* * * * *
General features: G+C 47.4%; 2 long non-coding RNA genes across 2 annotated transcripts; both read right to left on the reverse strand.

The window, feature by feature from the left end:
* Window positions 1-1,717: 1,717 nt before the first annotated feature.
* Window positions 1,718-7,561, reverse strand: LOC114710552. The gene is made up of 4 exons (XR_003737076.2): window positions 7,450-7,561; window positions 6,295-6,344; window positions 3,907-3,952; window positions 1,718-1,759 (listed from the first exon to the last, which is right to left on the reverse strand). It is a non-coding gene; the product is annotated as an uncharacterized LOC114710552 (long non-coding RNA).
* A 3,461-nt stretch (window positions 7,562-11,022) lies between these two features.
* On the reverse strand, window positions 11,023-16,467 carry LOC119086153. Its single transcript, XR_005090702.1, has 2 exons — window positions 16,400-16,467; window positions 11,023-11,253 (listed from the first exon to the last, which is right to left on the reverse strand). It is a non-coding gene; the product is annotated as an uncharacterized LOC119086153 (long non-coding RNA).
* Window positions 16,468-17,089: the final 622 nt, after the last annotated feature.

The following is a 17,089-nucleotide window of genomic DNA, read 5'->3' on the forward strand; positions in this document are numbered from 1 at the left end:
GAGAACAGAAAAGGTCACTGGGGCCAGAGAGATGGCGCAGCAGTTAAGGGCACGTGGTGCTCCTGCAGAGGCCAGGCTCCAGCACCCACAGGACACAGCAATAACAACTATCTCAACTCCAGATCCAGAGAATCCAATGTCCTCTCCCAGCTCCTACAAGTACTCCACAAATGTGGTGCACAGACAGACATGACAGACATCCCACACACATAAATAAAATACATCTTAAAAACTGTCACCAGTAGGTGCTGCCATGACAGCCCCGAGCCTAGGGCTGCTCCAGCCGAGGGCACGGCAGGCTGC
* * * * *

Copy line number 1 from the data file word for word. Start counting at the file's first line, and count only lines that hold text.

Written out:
General features: G+C 47.4%; 2 long non-coding RNA genes across 2 annotated transcripts; both read right to left on the reverse strand.